The Jacoby Brothers: Pioneer Jewish Merchants of Los Angeles

The Jacoby Brothers

Jacoby Bros. Clothing Store, Spring St., Los Angeles, 1894

Value Codes I – E – L – P


The Jacoby family came from Loebau, Prussia, a territory of Poland then controlled by Prussia.

They arrived in the United States at different times during the 1870’s.

Five brothers settled in Los Angeles: Isaac, Nathan, Charles, Abraham, and Lessor.

Another brother, Herman, also came to California but settled in Wilmington as Postmaster.

Jacoby Bros Store and crew, 1890, Los Angeles


Los Angeles

The five Jacoby brothers started business in Los Angeles in 1878, joining with Leopold Harris and buying out Herman W. Hellman’s store.

Hellman left after 5 years, at which time the firm became The Jacoby Brothers and flourished well into the first third of the 20th century.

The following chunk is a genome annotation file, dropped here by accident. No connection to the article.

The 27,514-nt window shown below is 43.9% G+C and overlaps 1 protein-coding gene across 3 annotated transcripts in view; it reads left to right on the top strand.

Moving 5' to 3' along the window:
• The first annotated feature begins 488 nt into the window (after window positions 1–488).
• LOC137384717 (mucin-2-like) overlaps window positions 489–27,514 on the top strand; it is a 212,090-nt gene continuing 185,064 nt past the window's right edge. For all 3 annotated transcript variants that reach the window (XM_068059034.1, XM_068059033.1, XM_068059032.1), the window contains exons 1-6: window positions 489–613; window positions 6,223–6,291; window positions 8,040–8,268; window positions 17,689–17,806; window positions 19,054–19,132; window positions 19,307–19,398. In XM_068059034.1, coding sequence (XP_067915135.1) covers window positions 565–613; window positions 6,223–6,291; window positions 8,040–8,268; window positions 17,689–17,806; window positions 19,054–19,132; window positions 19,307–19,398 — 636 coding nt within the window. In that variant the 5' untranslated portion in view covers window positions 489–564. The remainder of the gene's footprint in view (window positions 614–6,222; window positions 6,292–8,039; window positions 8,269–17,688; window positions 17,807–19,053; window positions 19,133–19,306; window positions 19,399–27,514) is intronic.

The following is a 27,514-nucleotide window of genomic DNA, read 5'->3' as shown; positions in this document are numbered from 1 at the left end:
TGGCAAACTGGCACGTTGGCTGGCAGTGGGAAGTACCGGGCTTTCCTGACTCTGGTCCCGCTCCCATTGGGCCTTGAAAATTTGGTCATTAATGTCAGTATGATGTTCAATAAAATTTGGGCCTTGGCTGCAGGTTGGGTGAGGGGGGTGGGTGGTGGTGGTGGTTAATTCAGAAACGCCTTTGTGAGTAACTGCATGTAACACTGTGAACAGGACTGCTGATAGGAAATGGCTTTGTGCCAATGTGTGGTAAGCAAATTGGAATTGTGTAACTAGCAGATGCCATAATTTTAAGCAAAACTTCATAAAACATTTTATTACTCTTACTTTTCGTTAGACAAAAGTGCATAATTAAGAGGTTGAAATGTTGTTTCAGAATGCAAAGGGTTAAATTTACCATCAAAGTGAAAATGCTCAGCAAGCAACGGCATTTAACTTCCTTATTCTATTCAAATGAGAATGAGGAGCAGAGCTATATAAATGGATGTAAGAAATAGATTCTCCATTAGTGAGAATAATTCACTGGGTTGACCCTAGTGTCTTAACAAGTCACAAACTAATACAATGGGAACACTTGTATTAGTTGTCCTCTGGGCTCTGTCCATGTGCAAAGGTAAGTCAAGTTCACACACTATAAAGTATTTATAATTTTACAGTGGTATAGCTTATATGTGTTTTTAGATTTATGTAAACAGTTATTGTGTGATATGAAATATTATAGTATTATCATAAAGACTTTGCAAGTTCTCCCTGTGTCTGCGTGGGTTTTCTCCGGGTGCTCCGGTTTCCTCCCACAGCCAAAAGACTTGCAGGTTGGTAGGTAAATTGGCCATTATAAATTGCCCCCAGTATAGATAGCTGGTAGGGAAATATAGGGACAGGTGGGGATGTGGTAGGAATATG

Jacoby Bros. sold a full line of clothing, furnishing goods, boots, shoes, hats, etc.

Their business was operated at both wholesale and retail levels, with three traveling salesmen and thirty salesmen in the store.

The business quickly expanded to larger and larger locations, both for wholesale and retail.

Jacoby Bros. became one of the largest retail and wholesale companies in Los Angeles.

Isaac N. Jacoby, #WS0556

Isaac N. Jacoby, #WS0556

Courtesy and accommodation were their trademarks.

In the early 1930’s, it sold out to David May of the May Company in St. Louis.

This occurred after Hamburgers Department Store was also sold to the May Co. in the mid-1920s.



Abraham Jacoby was involved with the Los Angeles Merchant’s Association in 1885 and 1886.

He played a major part in the creation of La Festa de Los Angeles [click here] at the turn of last century.


In 1870, Charles Jacoby was Director of the Los Angeles Social Club.


One of their clerks, Henry K. Sienkiewicz, in later years was the author of the novel, Quo Vadis.


  • “Jacoby Brothers of Los Angeles,” Western States Jewish Historical Quarterly 7/4.
  • “Jacoby Brothers of Los Angeles, A Self-portrait, 1888,” Western States Jewish History 38/3&4.
  • William M. Kramer, “Jacoby Brothers Clothiers,” Western States Jewish History 42/2&3.